Walther venting

Discussion in 'General Airgun Chat' started by Ratinator, May 1, 2014.

  1. Ratinator

    Ratinator 77.74

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    Some help needed guys,when i shoot my domi there is a small amount of air coming out of the dry fire switch is this normal?
    If someone could run a few shots through their domi for me to check as it may have gone unnoticed before.
    Thanks Simon
     
  2. sven

    sven Member

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    Hi Simon,

    No worries, that's normal. It is the air that the hammer pushes away on its move towards the valve.

    Sven.
     
  3. hmangphilly

    hmangphilly The Doctor

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    mate , that's spooky.
    I noticed the very same thing happening last week.

    The explanation you have from the lovely Sven is the same as the one I got from the equally lovely Scooby.

    hence I'm not worrying about it :)

    regards
    phil

    ps.
    of course if its coming out if there with the gun cocked and a pellet in the breech before firing......that's a different thing.
    but I don't think that's what you've got.
    just air displacement from the hammer / piston.......it's got go somewhere
     
    Last edited: May 1, 2014
  4. RobF

    RobF Administrator Staff Member

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    Yep, the transfer port isn't sealed behind the knock open valve, so air can pass along side it it into where there hammer is and out through the unsealed dry fire switch.
     
  5. Ratinator

    Ratinator 77.74

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    Thanks gents

    That was especially the confirmation I was after thanks.
    Simon
     
  6. hmangphilly

    hmangphilly The Doctor

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    Is it safe to remove the air cylinder then fire the hammer to see if the air puff is the same ? Will the hammer slam into the end of the chamber and cause any damage ?
    If the puff if air us the same then it's being pushed out by the hammer if it's gone or reduced then some or all has to be leaking past the valve stem.

    Trouble is how to create a seal here without affecting the vital free movement if the valve?
    I think o ring or lip seal would do that . A labyrinth type arrangement would be complicated
     
  7. RobF

    RobF Administrator Staff Member

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    The hammer moves barely a few mm... as much as i'm loathed to contradict Pete, I think you're feeling the air leaking past the valve stem. I've taken mine off and just taped over it. There's not enough pressure to blow the tape off. And any debris finding it's way into that area stands a good chance of being stuck to the tape. Plus it's one less thing to go wrong, or let water etc in...

    I'm guessing the leak % is fairly consistent. As you say, free consistent movement is key
     
  8. Scooby

    Scooby Pete Dutton

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    Hi Rob,

    I didn't say it was only caused by the hammer but when I tested it on mine, without any air in the reg, air can still be felt coming from the dry fire button due to the hammer displacing the air in front of it...don't forget that the hammer moves further than you see when cocking the rifle as it has to knock open the valve.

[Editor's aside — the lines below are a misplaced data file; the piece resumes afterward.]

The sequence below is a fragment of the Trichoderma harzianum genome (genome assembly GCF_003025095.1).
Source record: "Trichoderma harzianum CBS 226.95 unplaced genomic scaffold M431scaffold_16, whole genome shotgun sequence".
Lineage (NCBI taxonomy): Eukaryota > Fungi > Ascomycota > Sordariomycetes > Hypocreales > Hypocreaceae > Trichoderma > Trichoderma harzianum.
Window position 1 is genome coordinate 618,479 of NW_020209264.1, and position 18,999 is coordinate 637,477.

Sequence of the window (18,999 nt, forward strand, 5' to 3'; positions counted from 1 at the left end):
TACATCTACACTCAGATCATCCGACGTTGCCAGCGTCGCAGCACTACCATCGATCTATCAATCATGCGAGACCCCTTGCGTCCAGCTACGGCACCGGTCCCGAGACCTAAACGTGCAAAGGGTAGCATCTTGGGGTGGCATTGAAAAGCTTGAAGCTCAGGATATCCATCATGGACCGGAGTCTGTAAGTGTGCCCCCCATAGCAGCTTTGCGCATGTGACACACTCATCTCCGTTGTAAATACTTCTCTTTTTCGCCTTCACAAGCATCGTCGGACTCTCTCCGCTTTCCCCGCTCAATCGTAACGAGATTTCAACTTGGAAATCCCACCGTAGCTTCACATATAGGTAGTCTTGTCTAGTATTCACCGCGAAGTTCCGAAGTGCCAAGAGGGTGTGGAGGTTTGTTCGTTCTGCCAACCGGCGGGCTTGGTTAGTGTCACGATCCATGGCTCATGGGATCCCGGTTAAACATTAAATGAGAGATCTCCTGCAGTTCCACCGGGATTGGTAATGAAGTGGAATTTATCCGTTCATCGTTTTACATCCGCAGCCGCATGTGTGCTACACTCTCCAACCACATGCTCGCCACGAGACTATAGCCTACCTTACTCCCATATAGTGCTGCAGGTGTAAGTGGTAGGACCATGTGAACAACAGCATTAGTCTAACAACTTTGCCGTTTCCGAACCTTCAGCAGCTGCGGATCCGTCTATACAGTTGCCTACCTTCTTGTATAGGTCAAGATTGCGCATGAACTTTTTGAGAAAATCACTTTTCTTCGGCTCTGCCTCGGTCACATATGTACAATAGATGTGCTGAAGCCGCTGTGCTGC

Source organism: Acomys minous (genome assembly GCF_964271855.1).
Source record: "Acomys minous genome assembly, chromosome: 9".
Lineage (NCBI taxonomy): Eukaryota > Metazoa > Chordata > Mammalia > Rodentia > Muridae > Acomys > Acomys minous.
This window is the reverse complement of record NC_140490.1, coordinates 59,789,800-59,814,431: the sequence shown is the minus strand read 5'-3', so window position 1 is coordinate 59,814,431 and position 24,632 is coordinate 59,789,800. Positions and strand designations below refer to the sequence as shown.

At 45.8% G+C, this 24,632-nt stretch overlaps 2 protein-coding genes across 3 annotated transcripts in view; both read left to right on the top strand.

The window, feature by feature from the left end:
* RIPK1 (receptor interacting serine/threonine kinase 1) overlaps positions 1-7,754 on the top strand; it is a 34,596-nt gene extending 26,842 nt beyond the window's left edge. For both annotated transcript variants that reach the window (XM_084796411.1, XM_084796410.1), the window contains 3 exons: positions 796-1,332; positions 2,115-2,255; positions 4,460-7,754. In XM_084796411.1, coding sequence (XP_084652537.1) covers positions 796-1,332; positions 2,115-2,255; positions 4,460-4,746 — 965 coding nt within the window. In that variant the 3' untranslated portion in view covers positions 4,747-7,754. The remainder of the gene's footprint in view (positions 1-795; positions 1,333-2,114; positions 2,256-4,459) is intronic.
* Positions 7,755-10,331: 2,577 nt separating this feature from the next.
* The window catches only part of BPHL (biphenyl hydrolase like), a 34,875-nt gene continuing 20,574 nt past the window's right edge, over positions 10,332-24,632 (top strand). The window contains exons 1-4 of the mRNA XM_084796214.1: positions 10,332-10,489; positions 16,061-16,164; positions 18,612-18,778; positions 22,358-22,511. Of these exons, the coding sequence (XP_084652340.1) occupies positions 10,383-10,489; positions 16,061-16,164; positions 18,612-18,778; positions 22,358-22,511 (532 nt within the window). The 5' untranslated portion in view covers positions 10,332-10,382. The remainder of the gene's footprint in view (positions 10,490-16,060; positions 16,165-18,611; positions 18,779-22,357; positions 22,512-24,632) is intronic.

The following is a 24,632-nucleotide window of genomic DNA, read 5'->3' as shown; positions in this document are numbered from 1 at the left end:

I'd suspect that the air moved would be lower on an older rifle as things have worn more but it would be interesting to see if the power goes up slightly if you removed the piece of tape you've used.
     
  9. RobF

    RobF Administrator Staff Member

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    Sorry Pete, my misunderstanding... I'll have a play over the chrono when I get 5.

    (Ever drilled through the hammer all the way through?)
     
  10. Scooby

    Scooby Pete Dutton

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    I've seen a few 10m hammers that have a hole all the way through but assumed this was just reducing the weight as these hammers are also more reduced on the outside than our 12ft/lbs ones. I've seen them with 3mm & 4mm holes inside & when filled with Tungsten TIG electrode the 4mm ones weigh the same as the 12ft/lbs ones.

    At one time I considered grinding 4 longitudinal slots along the length of the hammer to see if it would fly faster but then I couldn't be bothered as the gun worked just fine :D
     
  11. Diabolo

    Diabolo Member

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    Simon posted this to reassure me:eek:

    My previous Dommie was in Lanyman stock, so I never noticed this air movement-so I was a little jittery when I noticed this.

    Thankyou Simon and thankyou to the Walther Guru's on here:)
     
  12. hmangphilly

    hmangphilly The Doctor

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    I wonder if anybody has buttoned a hammer
     
  13. Scooby

    Scooby Pete Dutton

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    The contact areas are very small on the hammer so not sure how beneficial it would be, I have buttoned a pellet probe though but solely to stop it rubbing the blueing from the pellet tray....it helped a lot but after 7years the blueing has still come off :D
     
  14. hmangphilly

    hmangphilly The Doctor

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    pete
    that probe buttoning idea is brilliant.